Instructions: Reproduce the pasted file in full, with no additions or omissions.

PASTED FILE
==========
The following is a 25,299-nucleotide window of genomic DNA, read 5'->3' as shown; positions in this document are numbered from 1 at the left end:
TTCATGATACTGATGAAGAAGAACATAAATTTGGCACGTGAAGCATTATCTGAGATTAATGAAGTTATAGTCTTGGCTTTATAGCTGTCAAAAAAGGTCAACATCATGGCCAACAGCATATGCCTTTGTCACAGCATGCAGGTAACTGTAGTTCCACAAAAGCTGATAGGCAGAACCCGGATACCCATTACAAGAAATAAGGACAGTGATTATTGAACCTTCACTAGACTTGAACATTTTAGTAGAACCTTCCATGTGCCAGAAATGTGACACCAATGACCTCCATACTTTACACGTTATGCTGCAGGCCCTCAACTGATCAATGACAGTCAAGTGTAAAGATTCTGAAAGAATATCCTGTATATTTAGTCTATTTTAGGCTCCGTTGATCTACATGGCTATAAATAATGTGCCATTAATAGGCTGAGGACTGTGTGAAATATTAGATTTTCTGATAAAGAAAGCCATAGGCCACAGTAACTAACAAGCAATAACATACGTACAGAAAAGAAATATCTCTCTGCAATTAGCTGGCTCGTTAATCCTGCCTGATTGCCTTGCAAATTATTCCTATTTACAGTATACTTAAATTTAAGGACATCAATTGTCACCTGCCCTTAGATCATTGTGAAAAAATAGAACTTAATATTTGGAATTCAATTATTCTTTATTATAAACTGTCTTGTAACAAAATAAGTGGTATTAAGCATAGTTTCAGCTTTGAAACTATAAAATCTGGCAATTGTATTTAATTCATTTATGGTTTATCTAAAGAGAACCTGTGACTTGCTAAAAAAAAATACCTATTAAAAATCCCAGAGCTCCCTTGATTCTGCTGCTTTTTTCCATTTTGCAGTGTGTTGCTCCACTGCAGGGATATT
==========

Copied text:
The following is a 25,299-nucleotide window of genomic DNA, read 5'->3' as shown; positions in this document are numbered from 1 at the left end:
TTCATGATACTGATGAAGAAGAACATAAATTTGGCACGTGAAGCATTATCTGAGATTAATGAAGTTATAGTCTTGGCTTTATAGCTGTCAAAAAAGGTCAACATCATGGCCAACAGCATATGCCTTTGTCACAGCATGCAGGTAACTGTAGTTCCACAAAAGCTGATAGGCAGAACCCGGATACCCATTACAAGAAATAAGGACAGTGATTATTGAACCTTCACTAGACTTGAACATTTTAGTAGAACCTTCCATGTGCCAGAAATGTGACACCAATGACCTCCATACTTTACACGTTATGCTGCAGGCCCTCAACTGATCAATGACAGTCAAGTGTAAAGATTCTGAAAGAATATCCTGTATATTTAGTCTATTTTAGGCTCCGTTGATCTACATGGCTATAAATAATGTGCCATTAATAGGCTGAGGACTGTGTGAAATATTAGATTTTCTGATAAAGAAAGCCATAGGCCACAGTAACTAACAAGCAATAACATACGTACAGAAAAGAAATATCTCTCTGCAATTAGCTGGCTCGTTAATCCTGCCTGATTGCCTTGCAAATTATTCCTATTTACAGTATACTTAAATTTAAGGACATCAATTGTCACCTGCCCTTAGATCATTGTGAAAAAATAGAACTTAATATTTGGAATTCAATTATTCTTTATTATAAACTGTCTTGTAACAAAATAAGTGGTATTAAGCATAGTTTCAGCTTTGAAACTATAAAATCTGGCAATTGTATTTAATTCATTTATGGTTTATCTAAAGAGAACCTGTGACTTGCTAAAAAAAAATACCTATTAAAAATCCCAGAGCTCCCTTGATTCTGCTGCTTTTTTCCATTTTGCAGTGTGTTGCTCCACTGCAGGGATATT